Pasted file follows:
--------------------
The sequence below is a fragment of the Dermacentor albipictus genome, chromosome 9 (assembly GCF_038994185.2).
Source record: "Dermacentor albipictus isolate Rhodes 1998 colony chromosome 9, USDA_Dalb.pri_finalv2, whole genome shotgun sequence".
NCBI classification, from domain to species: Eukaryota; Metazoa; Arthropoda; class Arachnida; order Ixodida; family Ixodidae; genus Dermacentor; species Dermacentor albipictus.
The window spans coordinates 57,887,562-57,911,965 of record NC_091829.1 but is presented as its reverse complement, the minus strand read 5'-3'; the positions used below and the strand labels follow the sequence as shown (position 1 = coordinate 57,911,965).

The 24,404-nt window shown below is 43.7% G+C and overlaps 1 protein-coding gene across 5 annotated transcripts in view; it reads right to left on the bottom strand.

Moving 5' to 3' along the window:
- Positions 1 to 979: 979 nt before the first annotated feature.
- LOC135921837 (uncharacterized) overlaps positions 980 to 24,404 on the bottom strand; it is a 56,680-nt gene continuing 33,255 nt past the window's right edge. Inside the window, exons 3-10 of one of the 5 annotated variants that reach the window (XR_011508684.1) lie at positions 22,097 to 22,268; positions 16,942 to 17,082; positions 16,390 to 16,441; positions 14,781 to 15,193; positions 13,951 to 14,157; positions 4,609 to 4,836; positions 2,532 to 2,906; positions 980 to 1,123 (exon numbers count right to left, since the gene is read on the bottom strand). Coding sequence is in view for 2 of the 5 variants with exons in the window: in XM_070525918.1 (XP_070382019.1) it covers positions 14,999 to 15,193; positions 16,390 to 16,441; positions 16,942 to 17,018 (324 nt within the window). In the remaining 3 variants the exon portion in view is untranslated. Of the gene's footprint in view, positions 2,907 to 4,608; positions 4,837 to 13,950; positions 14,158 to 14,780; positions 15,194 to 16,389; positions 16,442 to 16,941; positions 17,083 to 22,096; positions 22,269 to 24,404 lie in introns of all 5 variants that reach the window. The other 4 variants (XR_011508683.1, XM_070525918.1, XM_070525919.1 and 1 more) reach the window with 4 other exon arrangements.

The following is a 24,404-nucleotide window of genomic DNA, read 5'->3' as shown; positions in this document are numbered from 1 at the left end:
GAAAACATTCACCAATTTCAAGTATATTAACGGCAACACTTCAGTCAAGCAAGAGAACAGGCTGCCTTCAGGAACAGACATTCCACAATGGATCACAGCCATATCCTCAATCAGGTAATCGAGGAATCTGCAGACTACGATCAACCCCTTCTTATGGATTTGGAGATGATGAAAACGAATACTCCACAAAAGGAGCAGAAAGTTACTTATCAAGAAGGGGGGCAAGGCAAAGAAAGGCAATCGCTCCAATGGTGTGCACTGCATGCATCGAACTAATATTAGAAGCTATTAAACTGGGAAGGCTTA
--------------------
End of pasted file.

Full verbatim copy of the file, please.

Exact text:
The sequence below is a fragment of the Dermacentor albipictus genome, chromosome 9 (assembly GCF_038994185.2).
Source record: "Dermacentor albipictus isolate Rhodes 1998 colony chromosome 9, USDA_Dalb.pri_finalv2, whole genome shotgun sequence".
NCBI classification, from domain to species: Eukaryota; Metazoa; Arthropoda; class Arachnida; order Ixodida; family Ixodidae; genus Dermacentor; species Dermacentor albipictus.
The window spans coordinates 57,887,562-57,911,965 of record NC_091829.1 but is presented as its reverse complement, the minus strand read 5'-3'; the positions used below and the strand labels follow the sequence as shown (position 1 = coordinate 57,911,965).

The 24,404-nt window shown below is 43.7% G+C and overlaps 1 protein-coding gene across 5 annotated transcripts in view; it reads right to left on the bottom strand.

Moving 5' to 3' along the window:
- Positions 1 to 979: 979 nt before the first annotated feature.
- LOC135921837 (uncharacterized) overlaps positions 980 to 24,404 on the bottom strand; it is a 56,680-nt gene continuing 33,255 nt past the window's right edge. Inside the window, exons 3-10 of one of the 5 annotated variants that reach the window (XR_011508684.1) lie at positions 22,097 to 22,268; positions 16,942 to 17,082; positions 16,390 to 16,441; positions 14,781 to 15,193; positions 13,951 to 14,157; positions 4,609 to 4,836; positions 2,532 to 2,906; positions 980 to 1,123 (exon numbers count right to left, since the gene is read on the bottom strand). Coding sequence is in view for 2 of the 5 variants with exons in the window: in XM_070525918.1 (XP_070382019.1) it covers positions 14,999 to 15,193; positions 16,390 to 16,441; positions 16,942 to 17,018 (324 nt within the window). In the remaining 3 variants the exon portion in view is untranslated. Of the gene's footprint in view, positions 2,907 to 4,608; positions 4,837 to 13,950; positions 14,158 to 14,780; positions 15,194 to 16,389; positions 16,442 to 16,941; positions 17,083 to 22,096; positions 22,269 to 24,404 lie in introns of all 5 variants that reach the window. The other 4 variants (XR_011508683.1, XM_070525918.1, XM_070525919.1 and 1 more) reach the window with 4 other exon arrangements.

The following is a 24,404-nucleotide window of genomic DNA, read 5'->3' as shown; positions in this document are numbered from 1 at the left end:
GAAAACATTCACCAATTTCAAGTATATTAACGGCAACACTTCAGTCAAGCAAGAGAACAGGCTGCCTTCAGGAACAGACATTCCACAATGGATCACAGCCATATCCTCAATCAGGTAATCGAGGAATCTGCAGACTACGATCAACCCCTTCTTATGGATTTGGAGATGATGAAAACGAATACTCCACAAAAGGAGCAGAAAGTTACTTATCAAGAAGGGGGGCAAGGCAAAGAAAGGCAATCGCTCCAATGGTGTGCACTGCATGCATCGAACTAATATTAGAAGCTATTAAACTGGGAAGGCTTA